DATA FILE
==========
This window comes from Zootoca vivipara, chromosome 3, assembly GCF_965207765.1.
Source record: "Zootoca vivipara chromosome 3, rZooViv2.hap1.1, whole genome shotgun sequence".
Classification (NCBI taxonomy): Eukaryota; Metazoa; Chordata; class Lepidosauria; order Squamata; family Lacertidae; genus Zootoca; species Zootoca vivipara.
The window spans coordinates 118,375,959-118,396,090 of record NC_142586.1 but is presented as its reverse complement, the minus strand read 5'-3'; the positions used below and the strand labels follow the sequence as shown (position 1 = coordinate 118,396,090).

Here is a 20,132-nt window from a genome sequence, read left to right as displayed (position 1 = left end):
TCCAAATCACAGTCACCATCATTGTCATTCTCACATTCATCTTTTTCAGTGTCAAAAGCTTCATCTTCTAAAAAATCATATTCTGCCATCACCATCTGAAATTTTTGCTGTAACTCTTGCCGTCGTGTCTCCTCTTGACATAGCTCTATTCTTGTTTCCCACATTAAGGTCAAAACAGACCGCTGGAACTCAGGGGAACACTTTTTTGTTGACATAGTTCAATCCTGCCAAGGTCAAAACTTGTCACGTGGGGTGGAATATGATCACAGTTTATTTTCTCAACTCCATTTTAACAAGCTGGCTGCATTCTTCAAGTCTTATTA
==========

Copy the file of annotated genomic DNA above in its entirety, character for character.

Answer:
This window comes from Zootoca vivipara, chromosome 3, assembly GCF_965207765.1.
Source record: "Zootoca vivipara chromosome 3, rZooViv2.hap1.1, whole genome shotgun sequence".
Classification (NCBI taxonomy): Eukaryota; Metazoa; Chordata; class Lepidosauria; order Squamata; family Lacertidae; genus Zootoca; species Zootoca vivipara.
The window spans coordinates 118,375,959-118,396,090 of record NC_142586.1 but is presented as its reverse complement, the minus strand read 5'-3'; the positions used below and the strand labels follow the sequence as shown (position 1 = coordinate 118,396,090).

Here is a 20,132-nt window from a genome sequence, read left to right as displayed (position 1 = left end):
TCCAAATCACAGTCACCATCATTGTCATTCTCACATTCATCTTTTTCAGTGTCAAAAGCTTCATCTTCTAAAAAATCATATTCTGCCATCACCATCTGAAATTTTTGCTGTAACTCTTGCCGTCGTGTCTCCTCTTGACATAGCTCTATTCTTGTTTCCCACATTAAGGTCAAAACAGACCGCTGGAACTCAGGGGAACACTTTTTTGTTGACATAGTTCAATCCTGCCAAGGTCAAAACTTGTCACGTGGGGTGGAATATGATCACAGTTTATTTTCTCAACTCCATTTTAACAAGCTGGCTGCATTCTTCAAGTCTTATTA